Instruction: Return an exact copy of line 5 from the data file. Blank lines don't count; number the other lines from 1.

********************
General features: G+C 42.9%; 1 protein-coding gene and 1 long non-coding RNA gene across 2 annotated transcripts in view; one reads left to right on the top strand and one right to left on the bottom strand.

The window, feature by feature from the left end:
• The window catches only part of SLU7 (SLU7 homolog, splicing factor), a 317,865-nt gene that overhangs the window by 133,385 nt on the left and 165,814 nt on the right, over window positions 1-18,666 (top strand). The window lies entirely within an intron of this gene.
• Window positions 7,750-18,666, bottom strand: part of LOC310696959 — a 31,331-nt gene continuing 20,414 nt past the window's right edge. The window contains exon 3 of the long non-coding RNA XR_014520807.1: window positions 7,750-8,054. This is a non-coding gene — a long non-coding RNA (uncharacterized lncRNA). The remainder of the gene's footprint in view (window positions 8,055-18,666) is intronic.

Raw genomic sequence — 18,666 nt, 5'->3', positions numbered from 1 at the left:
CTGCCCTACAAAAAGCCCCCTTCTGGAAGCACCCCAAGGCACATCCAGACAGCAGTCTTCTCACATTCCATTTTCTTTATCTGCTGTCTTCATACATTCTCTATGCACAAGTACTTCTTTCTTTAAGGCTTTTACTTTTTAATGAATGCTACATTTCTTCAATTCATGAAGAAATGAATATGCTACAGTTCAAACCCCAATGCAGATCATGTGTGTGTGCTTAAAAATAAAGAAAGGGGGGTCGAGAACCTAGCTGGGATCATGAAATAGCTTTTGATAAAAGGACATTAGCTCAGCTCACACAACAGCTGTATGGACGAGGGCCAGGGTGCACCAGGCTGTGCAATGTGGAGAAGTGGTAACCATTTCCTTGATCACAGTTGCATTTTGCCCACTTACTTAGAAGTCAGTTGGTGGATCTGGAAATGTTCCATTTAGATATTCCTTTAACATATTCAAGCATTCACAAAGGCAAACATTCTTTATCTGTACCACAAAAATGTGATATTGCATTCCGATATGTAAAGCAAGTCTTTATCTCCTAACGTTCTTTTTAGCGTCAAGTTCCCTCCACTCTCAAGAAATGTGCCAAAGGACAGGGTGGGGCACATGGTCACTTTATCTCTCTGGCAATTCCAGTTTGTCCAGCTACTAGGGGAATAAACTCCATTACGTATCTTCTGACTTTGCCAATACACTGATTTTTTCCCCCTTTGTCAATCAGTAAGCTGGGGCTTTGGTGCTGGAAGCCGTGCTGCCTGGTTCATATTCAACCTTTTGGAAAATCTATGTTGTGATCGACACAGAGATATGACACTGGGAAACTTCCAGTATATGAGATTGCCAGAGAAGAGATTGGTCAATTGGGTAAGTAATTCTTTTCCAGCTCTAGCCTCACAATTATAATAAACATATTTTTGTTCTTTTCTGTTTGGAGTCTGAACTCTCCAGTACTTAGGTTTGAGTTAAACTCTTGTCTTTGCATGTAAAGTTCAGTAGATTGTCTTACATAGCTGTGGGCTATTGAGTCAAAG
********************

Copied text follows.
Raw genomic sequence — 18,666 nt, 5'->3', positions numbered from 1 at the left: